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[Guide] Mitigating Cyberattacks in Financial Services

Cyberattacks in Financial Services - keyboard

Cyberattacks and data breaches in financial services firms are more common than in any other industry. In fact, financial services firms fall victim to cybersecurity attacks 300 times more frequently than businesses in other industries and the rate of breaches in the industry has tripled over the past five years. Cyberattacks also cost financial services firms more to address than companies in other industries, at about $18 million per firm (vs. $12 million in other industries).

There’s an anecdote that there are two kinds of firms: those that have been hacked by cybercriminals, and those that will be hacked.

While the inevitability of a cyber-incident is concerning, numerous steps can be taken to strengthen defenses, protect critical data, and construct early alert capabilities to mitigate breaches.

Beyond toughening its basic network and server infrastructure, a firm must have its chief information security officer (CISO) involve software engineers, database architects, and network management in an overarching and continuous program of education and vigilance. The CISO will also need to schedule independent security audits and penetration tests to mitigate possible exposures before they can be exploited.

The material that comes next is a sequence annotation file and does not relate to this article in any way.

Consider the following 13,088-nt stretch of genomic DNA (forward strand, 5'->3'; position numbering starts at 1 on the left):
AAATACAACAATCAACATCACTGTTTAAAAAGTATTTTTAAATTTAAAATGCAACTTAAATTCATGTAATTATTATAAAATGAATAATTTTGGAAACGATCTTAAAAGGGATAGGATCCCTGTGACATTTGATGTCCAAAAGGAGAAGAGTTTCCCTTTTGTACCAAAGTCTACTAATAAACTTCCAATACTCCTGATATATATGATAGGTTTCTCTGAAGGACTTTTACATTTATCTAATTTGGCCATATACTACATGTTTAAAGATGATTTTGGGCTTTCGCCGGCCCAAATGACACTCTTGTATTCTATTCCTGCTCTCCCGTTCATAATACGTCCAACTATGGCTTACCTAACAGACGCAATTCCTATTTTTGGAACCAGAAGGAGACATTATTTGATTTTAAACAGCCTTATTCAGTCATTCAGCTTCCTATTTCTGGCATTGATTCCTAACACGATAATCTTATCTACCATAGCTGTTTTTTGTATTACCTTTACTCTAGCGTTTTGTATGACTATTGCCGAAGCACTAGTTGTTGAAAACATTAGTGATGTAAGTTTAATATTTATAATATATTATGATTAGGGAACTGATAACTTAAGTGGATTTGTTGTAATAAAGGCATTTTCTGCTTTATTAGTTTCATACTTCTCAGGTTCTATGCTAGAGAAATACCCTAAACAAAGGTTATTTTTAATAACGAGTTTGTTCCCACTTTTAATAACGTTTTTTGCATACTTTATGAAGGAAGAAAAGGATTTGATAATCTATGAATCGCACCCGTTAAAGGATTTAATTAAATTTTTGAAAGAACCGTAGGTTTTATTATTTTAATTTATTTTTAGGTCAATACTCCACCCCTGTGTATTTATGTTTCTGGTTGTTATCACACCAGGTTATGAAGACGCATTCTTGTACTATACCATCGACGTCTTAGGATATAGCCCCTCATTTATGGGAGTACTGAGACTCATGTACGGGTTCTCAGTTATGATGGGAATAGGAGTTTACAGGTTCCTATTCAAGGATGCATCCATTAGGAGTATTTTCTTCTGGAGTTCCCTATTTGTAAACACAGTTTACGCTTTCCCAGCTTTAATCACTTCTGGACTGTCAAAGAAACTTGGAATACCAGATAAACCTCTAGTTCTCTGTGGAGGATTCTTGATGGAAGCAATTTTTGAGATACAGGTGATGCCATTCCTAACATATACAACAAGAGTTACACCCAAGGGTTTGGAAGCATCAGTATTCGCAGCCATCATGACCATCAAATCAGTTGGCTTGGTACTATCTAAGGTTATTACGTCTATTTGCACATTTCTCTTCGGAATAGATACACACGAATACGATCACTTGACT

Additionally, as social engineering attacks (spear phishing) fast become the hacker’s method of choice for breaching a firm’s security, a program of recurring education and testing for all employees is warranted.

To learn more about security measures financial services firms can implement in order to mitigate the risk of cyberattacks, you can fill out the form below or click here.

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David Willner

David Willner is a business-focused information technology executive in Perficient’s financial services practice. His specialty is in transformation and data strategy programs. Before Perficient, he served as a managing director at J.P. Morgan Chase, senior managing director and chief development officer at Bear Stearns, and chief information officer, corporate comptrollers, at AIG. When he is not improving our client’s operations, systems, and data, he can be found playing guitar in his blues/rock band.

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